Palestinians are standing next to a vehicle in Deir Al-Balah, in the central Gaza Strip, on April 2, where employees from the World Central Kitchen (WCK), including foreigners, were killed in an Israeli airstrike, according to the NGO. (Majdi Fathi/NurPhoto via Getty Images)

WASHINGTON — Israel must roll out a plan in the “coming hours and days” to better protect aid workers and civilians trapped inside Gaza, or the United States may alter its policy of unfettered support, the White House said today, in the clearest sign of growing frustrations in Washington over Israel’s military activities six months into the war. 

“I’m not going to preview any potential policy decisions coming forward: What we want to see are some real changes on the Israeli side,” National Security Council spokesman John Kirby said at the White House today. “And, you know, if we don’t see changes from their side, they’ll have to be changes from our side.”

Kirby’s comments come days after Israel’s deadly attack on vehicles ferrying aid workers from Jose Andres’ World Central Kitchen, a move that promoted a call today between US President Joe Biden and Israel’s Prime Minister Benjamin Netanyahu.

During that 30-minute conversation, Biden called on Netanyahu to announce and implement a series of steps to address civilian harm, humanitarian suffering, and the safety of aid workers, according to a White House readout.

“What we are looking to see, and hope to see here in coming hours and days, is a dramatic increase in humanitarian assistance getting in, additional crossings opened up, and a reduction in the violence against civilians, and certainly aid workers,” Kirby added. “We want to see that, even as the Israelis work through their [strike] investigation, that they are willing and able to take practical, immediate steps to protect aid workers on the ground and to demonstrate that they… have civilian harm mitigation in place.”

Kirby declined to “preview” just what policy steps Washington might take if Israel presents a plan that does not meet the White House’s expectations.

The UN says over 180 aid workers have been killed since the war began Oct. 7, while Palestinian figures put the overall death toll in Gaza above 30,000.

Although frustrations in the Biden administration over Israel’s handling of the war have been spilling out, today’s announcement was the first time it publicly threatened to shift course, a move that could potentially mean more oversight to the weapons it delivers via military aid and foreign military sales. 

As the administration waits to see what Israel decides to do, it is moving ahead with plans to build a floating pier, also called joint logistics over-the-shore (JLOTS), off the Gaza’s coast.

“JLOTS continues to be enroute, we expect to achieve full operations capability by the end of the month, early May,” Pentagon Press Secretary Pat Ryder told reporters today.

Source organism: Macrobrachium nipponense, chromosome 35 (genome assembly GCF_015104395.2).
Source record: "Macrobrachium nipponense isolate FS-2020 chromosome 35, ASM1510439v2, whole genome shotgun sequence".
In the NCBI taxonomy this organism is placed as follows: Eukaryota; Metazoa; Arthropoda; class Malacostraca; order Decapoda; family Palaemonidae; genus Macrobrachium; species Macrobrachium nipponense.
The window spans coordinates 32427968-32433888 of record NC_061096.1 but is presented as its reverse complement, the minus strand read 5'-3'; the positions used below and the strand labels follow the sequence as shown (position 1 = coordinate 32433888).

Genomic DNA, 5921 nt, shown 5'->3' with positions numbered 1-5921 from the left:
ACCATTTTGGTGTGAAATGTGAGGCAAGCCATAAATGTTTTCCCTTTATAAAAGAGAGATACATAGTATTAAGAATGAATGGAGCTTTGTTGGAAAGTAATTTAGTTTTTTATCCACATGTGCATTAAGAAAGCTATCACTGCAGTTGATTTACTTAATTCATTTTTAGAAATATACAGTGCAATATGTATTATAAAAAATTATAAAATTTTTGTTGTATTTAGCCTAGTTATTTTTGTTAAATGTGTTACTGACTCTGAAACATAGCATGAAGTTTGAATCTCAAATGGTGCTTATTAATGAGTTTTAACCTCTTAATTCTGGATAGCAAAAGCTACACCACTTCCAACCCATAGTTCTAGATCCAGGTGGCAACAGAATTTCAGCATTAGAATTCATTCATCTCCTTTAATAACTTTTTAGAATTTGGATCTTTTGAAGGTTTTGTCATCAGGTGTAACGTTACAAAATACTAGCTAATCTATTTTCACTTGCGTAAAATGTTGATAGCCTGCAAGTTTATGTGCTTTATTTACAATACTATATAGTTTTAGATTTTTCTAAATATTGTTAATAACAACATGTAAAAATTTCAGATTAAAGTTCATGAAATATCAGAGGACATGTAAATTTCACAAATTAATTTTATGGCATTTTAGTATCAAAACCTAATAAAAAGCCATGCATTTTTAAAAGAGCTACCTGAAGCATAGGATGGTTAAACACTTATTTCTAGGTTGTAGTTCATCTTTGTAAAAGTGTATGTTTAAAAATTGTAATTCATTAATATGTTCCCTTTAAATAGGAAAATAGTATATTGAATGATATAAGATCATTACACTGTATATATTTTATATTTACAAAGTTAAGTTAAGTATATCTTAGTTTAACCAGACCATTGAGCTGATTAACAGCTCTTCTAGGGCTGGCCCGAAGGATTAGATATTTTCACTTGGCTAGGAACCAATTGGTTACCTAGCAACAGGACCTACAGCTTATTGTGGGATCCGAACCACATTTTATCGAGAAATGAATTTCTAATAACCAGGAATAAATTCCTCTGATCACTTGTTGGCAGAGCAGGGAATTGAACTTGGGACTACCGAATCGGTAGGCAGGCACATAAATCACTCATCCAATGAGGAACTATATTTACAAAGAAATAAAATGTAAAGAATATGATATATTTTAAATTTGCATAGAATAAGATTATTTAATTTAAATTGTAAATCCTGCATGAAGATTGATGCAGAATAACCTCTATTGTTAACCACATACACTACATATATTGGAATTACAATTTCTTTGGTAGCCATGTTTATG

“The strike certainly doesn’t make that job easier,” he later added. “But that has not deterred us from continuing to work with groups and [non-governmental organizations] NGO’s to come up with solutions, that’s what we’ve been tasked to do.”

How Congress Could Block Weapons To Israel

Some key players on Capitol Hill are indicating they are done waiting for a change in Israel’s tactics. 

When asked during a CNN interview whether the United States should impose conditions on military aid to Israel, Sen. Chris Coons, D-Del., said, “I think we’re at that point.”

Coons, who sits on the Foreign Relations Committee, added that he could support conditioning military aid if Israel “continue[s] with large-scale military operations in Rafah without making any provision for civilians.”

In 2016, the two countries signed a 10-year agreement under which the US agreed to provide $38 billion in military aid — including $33 billion in Foreign Military Financing, which has to be spent by Israel on US-made equipment, and another $5 billion on missile defense technologies. However, the deals still have to be approved by Congress, leaving lawmakers with two primary avenues for blocking arms sales to Jerusalem.

Before the State Department formally notifies Congress of a proposed sale it previews the deal to the chair and ranking members of the Senate and House Foreign Affairs committees, known within Congress as the “four corners.” Any of those lawmakers have the ability to covertly put a hold on the deal, as several members did on major sales to Turkey for several years following Ankara’s purchase of a Russian air defense system, as reported by Defense News in 2020.

Lawmakers could also block the deal by passing a joint resolution of disapproval in both the House and Senate, but Congress has never successfully used that mechanism to prevent a sale from taking place, according to the Congressional Research Service. Such a measure would be unlikely to clear the House due to GOP support of Israel.

During an interview with CNN earlier today, Sen. Elizabeth Warren, D-Mass., said the United States “cannot approve the sale of arms to a country that is in violation of our own laws on this, and that includes access to humanitarian relief.” But though she noted that “Congress has responsibility here and I’m willing to take that responsibility,” she fell short of a commitment to sponsor proposed legislation that would block the deal.